Sallie Marston

Sallie Marston's picture
Professor

Telephone: 

520-621-3903

Fax: 

520-621-2889

My work is located at the intersection of socio-spatial theory and politics. I am particularly interested in how space, or sites, are bound up in and shape the production of bodies, practices and discourses. 

At the empirical level I focus on everyday life and the seemingly mundane practices that constitute it. I look at those practices as they are shaped by and shape bodies and the larger political context in which they occur. 

 

 

Degree(s): 

Ph.D.  Geography, University of Colorado, May 1986

M.A.    Geography, University of Colorado, August 1982

A.B.     Geography and Psychology, Clark University, December, 1974

Research Interests: 

Social Theory, Political and Cultural Geography, Critical Methodology

 

Selected Publications: 

Curriculum Vitae

 

 

Courses Taught: 

Geog 210              Political and Cultural Geography of Globalization

Geog 340H           Cultural Geography: "The Wire"

Geog 407/507      The American Landscape

Geog 497F/597F  UA Community and School Garden Workshop

Geog 696H           Political Geography

Geog 696C           Cultural Geography

Geog 658              Critical Methodological Practice

 

Projects: 

Art-Science: Collaborations, Bodies and Environments

(funded by National Science Foundation and the Arts and Humanities Research Council)

Despite a modern-day institutional compartmentalization that seeks to distance the arts – and the humanities of which they are a part – from the natural sciences, they revolve within a shared history characterized as much by negotiation, mutual learning, and symbiosis as by pronouncements of fundamental difference. And, it is the recognition of this shared history, as well as a desire to draw upon it as both intellectual resource and source material, that helps drive the emergence of what has been termed the 'new Leonardos' (Malina 2001) – a loosely-held movement that thrives upon the collaboration between artists and scientists. Engagingly diverse with respect to the mechanics and goals of the collaborative process, what holds these efforts together is the felt need to conceptualize and work through the disciplinary repercussions of compartmentalization.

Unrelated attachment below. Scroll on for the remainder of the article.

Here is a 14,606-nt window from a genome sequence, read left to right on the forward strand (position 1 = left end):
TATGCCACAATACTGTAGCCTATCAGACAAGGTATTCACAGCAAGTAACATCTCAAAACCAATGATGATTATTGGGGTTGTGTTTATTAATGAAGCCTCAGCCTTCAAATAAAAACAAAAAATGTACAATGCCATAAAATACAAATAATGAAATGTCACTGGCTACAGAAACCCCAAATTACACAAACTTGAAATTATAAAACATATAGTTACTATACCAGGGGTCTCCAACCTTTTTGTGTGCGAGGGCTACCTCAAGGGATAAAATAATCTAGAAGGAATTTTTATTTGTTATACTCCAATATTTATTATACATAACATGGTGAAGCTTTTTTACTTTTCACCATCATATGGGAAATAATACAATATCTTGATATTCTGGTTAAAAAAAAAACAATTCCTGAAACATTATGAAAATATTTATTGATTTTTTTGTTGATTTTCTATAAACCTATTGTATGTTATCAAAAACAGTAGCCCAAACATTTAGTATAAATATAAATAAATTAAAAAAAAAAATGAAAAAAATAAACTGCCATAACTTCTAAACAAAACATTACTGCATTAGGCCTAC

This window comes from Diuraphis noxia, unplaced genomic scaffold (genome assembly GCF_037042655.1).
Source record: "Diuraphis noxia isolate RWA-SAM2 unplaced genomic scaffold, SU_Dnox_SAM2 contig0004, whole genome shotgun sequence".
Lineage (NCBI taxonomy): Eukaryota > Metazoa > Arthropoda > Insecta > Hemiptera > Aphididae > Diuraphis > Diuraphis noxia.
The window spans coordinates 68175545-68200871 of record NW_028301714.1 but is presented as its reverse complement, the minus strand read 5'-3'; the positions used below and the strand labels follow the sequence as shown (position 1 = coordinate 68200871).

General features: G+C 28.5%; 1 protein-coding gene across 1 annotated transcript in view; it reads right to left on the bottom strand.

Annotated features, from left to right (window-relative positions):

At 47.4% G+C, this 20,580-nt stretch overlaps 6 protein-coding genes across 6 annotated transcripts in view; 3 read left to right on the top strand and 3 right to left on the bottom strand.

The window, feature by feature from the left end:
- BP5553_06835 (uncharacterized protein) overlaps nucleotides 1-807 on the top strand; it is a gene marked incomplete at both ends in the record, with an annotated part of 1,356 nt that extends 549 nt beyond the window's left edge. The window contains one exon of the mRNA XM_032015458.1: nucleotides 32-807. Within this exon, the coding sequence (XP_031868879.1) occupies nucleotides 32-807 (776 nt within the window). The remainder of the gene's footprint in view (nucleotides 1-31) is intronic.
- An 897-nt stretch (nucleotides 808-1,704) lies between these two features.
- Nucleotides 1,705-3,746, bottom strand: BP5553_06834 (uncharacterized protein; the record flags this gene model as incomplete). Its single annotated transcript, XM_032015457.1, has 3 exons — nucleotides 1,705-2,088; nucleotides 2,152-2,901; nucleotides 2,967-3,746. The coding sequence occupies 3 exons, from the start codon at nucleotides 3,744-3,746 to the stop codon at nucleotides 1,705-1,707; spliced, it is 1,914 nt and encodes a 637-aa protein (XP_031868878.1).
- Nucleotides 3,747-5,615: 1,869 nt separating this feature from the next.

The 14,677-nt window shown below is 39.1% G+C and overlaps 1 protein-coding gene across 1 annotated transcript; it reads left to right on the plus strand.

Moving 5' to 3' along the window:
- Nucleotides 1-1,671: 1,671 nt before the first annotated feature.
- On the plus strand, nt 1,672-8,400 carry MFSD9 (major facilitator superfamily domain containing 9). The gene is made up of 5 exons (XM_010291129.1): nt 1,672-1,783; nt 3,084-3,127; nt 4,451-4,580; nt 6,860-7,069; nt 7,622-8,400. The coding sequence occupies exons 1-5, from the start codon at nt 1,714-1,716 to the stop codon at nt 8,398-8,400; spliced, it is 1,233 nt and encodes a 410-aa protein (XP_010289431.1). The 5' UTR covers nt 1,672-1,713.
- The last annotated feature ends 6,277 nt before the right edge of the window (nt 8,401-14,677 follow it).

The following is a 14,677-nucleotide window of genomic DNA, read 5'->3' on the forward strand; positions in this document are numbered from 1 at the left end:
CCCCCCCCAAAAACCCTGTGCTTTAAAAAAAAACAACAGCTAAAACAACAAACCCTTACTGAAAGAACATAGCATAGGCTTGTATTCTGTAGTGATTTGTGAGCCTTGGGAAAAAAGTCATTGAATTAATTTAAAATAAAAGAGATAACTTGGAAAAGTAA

It is our intent to explore and learn from this collaborative endeavor, drawing out its impulses, philosophies, products and wider intellectual and public import.

http://artscience.arizona.edu/

The Community and School Garden Project

(funded in part by the University of Arizona Green Fund, The Colleges of SBS, CALS, and Science and WEES)

The community and school garden workshop is an opportunity for motivated and self-directed University of Artizona undergrduate and graduate students to participate in the growing school and community garden movement.  The project is a collaboration with graduate students Morgan Apicella and Heide Bruckner as well as the Southern Arizona Community Food Bank.  Available for credit as a workshop style course, it enables University of Arizona students to assist Tucson teachers and community organizations in establishing and maintaining gardens for pedagogical purposes as well as nutritional ones. 

http://www.youtube.com/watch?v=YIVk0DB5aYE

http://sgdschoolgardens.arizona.edu/

http://www.facebook.com/pages/SGD-UA-School-Gardens-Program/144240392311549

Areas of Study: 

United States